The open reading frame of MjaOgg was cloned using Nde1-Xho1 restriction sites of a pET-22b vector (Novagen). A penta-histidine-tag sequence was inserted before the first ATG codon of MjaOgg while the stop codon of MjaOgg was conserved. Recombinant SeMet-MjaOgg was engineered by inhibiting the methionine biosynthesis pathway (Doublié, 2007). Briefly, SeMet-MjaOgg was expressed in M9 minimal medium supplemented with select amino acids and selenomethionine (60 mg/L) 15 minutes prior to induction with IPTG. After 4 hours at 37°C, the bacterial pellet was sonicated in lysis buffer (50 mM Na-Phosphate pH 8.0, 100 mM NaCl, 10 mM imidazole and 5 mM β-mercaptoethanol). The centrifuged lysate was loaded on a Ni-NTA column (GE Healthcare) and eluted using lysis buffer supplemented with 500 mM imidazole. Pooled fractions of MjaOgg were dialyzed in 20 mM Hepes pH 7.6, 150 mM NaCl, 10% (v/v) glycerol and 5 mM β-mercaptoethanol then loaded on an SP column (GE Healthcare) and eluted with a salt gradient. The purified protein was concentrated to 0.8 mg/ml prior to crystallization.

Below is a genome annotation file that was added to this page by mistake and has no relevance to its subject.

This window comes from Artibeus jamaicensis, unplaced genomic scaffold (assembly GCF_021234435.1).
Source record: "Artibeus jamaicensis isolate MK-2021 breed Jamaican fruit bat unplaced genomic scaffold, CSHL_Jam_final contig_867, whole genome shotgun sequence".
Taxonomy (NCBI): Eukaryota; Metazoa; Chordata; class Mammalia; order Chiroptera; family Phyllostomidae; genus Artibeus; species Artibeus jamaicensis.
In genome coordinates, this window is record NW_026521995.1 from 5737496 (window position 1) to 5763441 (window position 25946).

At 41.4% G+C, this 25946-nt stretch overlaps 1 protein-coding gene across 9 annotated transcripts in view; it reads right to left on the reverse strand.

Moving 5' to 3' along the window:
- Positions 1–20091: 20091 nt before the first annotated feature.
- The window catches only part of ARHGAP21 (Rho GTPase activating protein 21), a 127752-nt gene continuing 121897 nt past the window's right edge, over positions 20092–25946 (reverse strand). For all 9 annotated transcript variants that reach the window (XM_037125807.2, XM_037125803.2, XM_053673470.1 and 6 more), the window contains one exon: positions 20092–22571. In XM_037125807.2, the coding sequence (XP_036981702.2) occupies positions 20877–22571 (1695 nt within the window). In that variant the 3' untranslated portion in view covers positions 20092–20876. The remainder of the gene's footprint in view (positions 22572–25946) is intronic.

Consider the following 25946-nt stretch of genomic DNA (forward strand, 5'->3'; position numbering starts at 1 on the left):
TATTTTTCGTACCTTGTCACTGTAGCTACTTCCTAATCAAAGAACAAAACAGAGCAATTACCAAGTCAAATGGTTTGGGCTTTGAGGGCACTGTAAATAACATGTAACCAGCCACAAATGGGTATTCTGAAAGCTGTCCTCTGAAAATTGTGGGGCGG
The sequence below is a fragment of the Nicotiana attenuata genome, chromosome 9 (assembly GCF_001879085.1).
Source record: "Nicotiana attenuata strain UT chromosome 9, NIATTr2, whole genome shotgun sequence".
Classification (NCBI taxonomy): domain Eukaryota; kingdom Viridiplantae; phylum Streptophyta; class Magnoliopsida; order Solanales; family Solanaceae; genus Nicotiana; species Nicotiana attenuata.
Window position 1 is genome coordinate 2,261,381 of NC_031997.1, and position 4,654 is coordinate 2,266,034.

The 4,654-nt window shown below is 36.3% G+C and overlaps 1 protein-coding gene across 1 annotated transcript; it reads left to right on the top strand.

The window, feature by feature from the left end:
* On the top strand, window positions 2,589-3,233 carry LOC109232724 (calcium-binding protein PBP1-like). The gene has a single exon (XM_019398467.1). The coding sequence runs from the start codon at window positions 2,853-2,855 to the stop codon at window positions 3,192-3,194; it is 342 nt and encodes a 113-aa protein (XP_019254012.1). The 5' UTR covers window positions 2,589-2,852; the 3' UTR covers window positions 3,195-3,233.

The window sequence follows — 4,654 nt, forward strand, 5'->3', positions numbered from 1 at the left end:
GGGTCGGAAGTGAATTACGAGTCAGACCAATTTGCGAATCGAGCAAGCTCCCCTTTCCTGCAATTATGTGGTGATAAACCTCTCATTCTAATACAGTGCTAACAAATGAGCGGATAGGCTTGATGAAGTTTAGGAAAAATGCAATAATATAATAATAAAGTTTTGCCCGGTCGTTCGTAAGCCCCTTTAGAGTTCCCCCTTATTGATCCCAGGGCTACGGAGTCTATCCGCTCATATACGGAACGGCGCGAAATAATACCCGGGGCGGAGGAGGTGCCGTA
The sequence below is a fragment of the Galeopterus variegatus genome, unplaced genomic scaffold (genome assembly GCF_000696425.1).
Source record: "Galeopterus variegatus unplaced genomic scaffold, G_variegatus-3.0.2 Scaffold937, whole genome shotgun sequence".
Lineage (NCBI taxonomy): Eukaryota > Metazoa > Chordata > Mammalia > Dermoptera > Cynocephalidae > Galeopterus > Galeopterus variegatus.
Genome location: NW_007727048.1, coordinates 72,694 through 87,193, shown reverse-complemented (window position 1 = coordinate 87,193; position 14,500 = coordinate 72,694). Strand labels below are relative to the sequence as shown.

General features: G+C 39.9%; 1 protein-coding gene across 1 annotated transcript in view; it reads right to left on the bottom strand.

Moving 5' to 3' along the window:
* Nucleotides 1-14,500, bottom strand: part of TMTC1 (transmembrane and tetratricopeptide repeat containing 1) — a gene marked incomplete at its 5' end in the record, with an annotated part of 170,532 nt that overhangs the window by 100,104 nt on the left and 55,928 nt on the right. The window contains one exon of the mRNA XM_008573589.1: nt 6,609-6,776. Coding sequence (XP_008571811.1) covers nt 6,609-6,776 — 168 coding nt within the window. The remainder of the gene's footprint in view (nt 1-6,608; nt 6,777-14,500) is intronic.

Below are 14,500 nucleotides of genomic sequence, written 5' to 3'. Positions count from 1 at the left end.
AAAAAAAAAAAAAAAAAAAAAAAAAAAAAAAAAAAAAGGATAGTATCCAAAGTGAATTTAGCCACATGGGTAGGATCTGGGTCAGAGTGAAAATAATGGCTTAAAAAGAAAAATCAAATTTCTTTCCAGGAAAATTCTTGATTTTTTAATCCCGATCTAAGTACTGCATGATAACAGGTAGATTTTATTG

SsoOgg was cloned in a manner identical to that used for MjaOgg and the K128Q glycosylase deficient mutant was generated by site directed mutagenesis. After overnight expression at 16°C with 1mM IPTG, the bacterial pellet was sonicated in lysis buffer (50 mM Na-Phosphate pH 8.0, 100 mM NaCl, 10 mM imidazole and 5 mM β-mercaptoethanol). The centrifuged lysate was loaded on a Ni-NTA column (GE Healthcare) and eluted using an imidazole gradient. Pooled fractions of SsoOgg were dialyzed in 20 mM HEPES pH 7.6, 150 mM NaCl, 10% (v/v) glycerol and 5 mM β-mercaptoethanol then loaded on an SP column (GE Healthcare) and eluted with a salt gradient. The purified protein was concentrated to 5 mg/ml prior to crystallization.